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How long will you live?

The demographics of how long we will live reveal some surprising statistics, especially in Australia. We frequently hear about people living into their nineties, and even one hundred years or more, but we read less about the other side of the demographics: how short many lives will be.

According to the Australian Bureau of Statistics, the life expectancy median for males born in 2022 was 81 years and for females, 85 years. But what about the expected years of life remaining for a person at a given age? The statistics overlook people who are already living and old. There will be many people alive now who will not reach 81 or 85 years.

If age 81 concerns anyone due to its life brevity, it is worth preparing for a future that makes the most of life’s opportunities now. The remaining expectancy might be 20, 30 or 40 years but nobody knows. A person born in 1955 to 1960 may expect to live until they are 70 or so but they may live an extended time. The longer someone lives, the longer they can expect to live.

The main message is that 81 is the expectancy, or median for men, at birth, not for a 81-year-old now. A person born in 1992, about 30 years ago, had a life expectancy of 74 years for males and 80 for females, a gap of almost six years. The Beatles were fresh on the stage and at the start of their lives, but 'When I'm 64' was considered old.

Maybe dying at the age of 65 to 70, even now, is not so unreasonable based on the original expectations.

Deaths in Australia, 2021

This latest expectancy based on deaths (not expectancy based on birth) in 2020-2022 included the three years of COVID and it is reflected in the death rates. The death rate before 2022 was lower than in previous years due to preventative measures during the pandemic. But in 2022, the number of deaths in Australia rose to almost 200,000 in one year, up from 171,469 the year before. Australia should not expect as many as 200,000 in future years for a while but the number will be up there eventually.

The latest statistics on deaths from the Australian Institute of Health and Welfare (AIHW), 2021, shows death by age with a median of 79 for men and 85 for women. These numbers are based on the 2021 data including the 171,469 in 2021 deaths during the COVID period.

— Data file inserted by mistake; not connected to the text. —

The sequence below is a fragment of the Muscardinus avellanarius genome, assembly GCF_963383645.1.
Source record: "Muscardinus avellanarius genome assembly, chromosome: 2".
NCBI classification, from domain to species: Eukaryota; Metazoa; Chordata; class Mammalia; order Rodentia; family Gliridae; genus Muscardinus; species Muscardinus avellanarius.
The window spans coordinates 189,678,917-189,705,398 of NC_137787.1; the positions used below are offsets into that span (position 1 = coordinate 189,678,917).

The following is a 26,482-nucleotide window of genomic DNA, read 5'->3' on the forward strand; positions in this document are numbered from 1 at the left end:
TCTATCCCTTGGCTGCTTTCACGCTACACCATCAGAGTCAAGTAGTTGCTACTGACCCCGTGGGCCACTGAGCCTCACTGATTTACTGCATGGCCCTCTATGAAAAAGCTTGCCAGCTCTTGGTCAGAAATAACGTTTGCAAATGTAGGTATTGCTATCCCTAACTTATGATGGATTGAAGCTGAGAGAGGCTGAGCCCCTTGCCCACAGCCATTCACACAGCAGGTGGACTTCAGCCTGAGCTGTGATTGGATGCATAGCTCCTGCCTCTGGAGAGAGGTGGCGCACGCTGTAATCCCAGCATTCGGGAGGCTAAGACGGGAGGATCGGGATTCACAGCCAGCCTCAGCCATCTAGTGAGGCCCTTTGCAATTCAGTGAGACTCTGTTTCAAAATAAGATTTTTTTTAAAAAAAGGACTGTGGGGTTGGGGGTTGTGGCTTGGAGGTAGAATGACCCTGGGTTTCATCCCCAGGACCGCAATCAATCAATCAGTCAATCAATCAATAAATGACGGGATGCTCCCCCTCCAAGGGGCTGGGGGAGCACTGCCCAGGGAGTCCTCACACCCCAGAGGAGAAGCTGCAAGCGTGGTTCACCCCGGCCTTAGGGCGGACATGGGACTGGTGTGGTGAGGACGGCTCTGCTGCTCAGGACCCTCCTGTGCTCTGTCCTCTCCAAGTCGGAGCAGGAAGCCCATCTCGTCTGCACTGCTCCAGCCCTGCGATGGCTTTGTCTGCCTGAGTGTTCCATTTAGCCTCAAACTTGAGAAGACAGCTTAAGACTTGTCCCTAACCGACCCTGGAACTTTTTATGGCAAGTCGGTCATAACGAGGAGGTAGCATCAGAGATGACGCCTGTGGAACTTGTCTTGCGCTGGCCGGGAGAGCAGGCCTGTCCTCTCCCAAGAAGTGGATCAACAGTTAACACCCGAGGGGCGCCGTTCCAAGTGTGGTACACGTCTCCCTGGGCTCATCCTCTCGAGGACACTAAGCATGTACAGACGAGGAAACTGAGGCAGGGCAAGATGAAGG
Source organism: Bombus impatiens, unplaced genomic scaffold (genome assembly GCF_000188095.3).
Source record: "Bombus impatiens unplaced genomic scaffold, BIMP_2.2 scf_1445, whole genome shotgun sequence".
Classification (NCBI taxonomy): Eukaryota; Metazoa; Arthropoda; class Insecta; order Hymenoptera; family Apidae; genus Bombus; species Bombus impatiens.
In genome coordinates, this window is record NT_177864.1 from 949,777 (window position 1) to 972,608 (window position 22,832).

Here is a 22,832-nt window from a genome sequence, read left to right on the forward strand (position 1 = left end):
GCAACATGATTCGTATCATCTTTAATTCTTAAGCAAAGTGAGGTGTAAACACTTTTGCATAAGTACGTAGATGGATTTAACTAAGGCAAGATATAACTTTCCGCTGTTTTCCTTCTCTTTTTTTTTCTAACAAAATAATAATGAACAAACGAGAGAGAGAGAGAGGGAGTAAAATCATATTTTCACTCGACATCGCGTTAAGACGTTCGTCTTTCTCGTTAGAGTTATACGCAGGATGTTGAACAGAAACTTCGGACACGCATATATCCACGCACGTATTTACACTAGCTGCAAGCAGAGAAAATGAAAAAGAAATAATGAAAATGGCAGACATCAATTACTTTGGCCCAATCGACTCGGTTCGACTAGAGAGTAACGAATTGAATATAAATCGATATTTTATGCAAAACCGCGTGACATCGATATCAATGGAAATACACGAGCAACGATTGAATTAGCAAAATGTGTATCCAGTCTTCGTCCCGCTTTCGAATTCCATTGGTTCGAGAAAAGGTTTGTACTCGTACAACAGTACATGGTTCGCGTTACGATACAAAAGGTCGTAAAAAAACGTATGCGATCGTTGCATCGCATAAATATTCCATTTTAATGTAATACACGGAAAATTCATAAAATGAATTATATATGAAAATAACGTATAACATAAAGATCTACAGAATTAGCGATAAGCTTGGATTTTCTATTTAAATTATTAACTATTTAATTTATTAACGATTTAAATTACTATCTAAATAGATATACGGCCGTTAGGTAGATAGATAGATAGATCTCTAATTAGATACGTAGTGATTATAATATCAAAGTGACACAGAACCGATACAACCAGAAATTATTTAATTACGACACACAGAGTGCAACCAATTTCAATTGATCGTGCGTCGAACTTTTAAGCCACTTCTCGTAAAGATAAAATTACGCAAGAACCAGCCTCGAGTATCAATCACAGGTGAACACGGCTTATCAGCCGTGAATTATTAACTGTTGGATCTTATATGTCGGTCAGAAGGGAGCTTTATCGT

The statistics published by the ABS (due in a few months) for the end of 2024 will cover the 2023 year, and it will be revealing whether Australia holds the 200,000 deaths year level.

Back to the detailed in the 2021 AIHW data, when total deaths were 171,469, with 89,397 men and 82,068 women, drawing out the statistics for men shows:

  • 4.4% of men died before the age of 40
  • 10.3% of men died between the ages of 40 and 59
  • 13.3% of men died between the ages of 60 and 69 (that’s 28% by 69)
  • 23.8% of men died between the ages of 70 and 79 (that’s 52% by 79)
  • 31.1% of men died between the ages of 80 and 89 (that's 83% by 89)
  • 17.1% of men died over the ages of 90

Deaths in Australia by sex and age group, 2021

Source: AIHW National Mortality Database; Table S2.1.

While plenty of males in particular are living beyond the age of 69 and 79 – that is, people alive now, not their current expectancy – but also a surprising number of 28% are expected to die before they reach the age of 70. While cures for many diseases such as cancer and heart conditions are improving, everyone should consider what life will be like with earlier health problems. 

Also consider the ‘average’ couple. She is typically two years younger than her husband but lives longer, with a period of dependency. On average, he dies several years before she does and she has often been the carer. She becomes dependent after he dies which is one reason why there are many more women in aged care.

Life expectancy and an aging population

In the 1960s, men lived 14 years less and women 11 years less than now (which in my case, was only 67 years at birth). Remarkably, between 1964 and 2021, the median age at death increased from 68 years to 79 years or 11 years longer, but the vast majority of people now expect to live well beyond 68 years.

(And the world was a vastly different place when Australians born at the beginning of the 20th century had a life expectancy of 51 years for males and 55 for females).

Changes in Australia’s demographics have other surprises. In 1971, people aged 80 years or more made up only 1.4% of the population, but that is now 4.3%. Instead of 188,819 people over 80 in Australia in 1971, there were 1,115,297 in 2022.

Figure 1 shows the increase since 1971 (and I was born in 1957, so that’s 14 years). While the median life expectancy of men is about 80 now, half of them will live beyond 80 and half will die by this age.

Leading causes of death

There are numerous differences in the reason men and women die, with men of coronary heart disease (10,371 (12%) deaths) and women from dementia including Alzheimer’s disease (10,276 (13%) deaths). The chart below shows the five leading categories.

Leading underlying causes of death in Australia, by sex, 2021


Source: AIHW National Mortality Database; Table S3.1.

The leading causes of death also vary by sex and age. For example, chronic diseases feature among people aged 45 and over, while death among younger people up to the age of 44 includes accidents and suicides.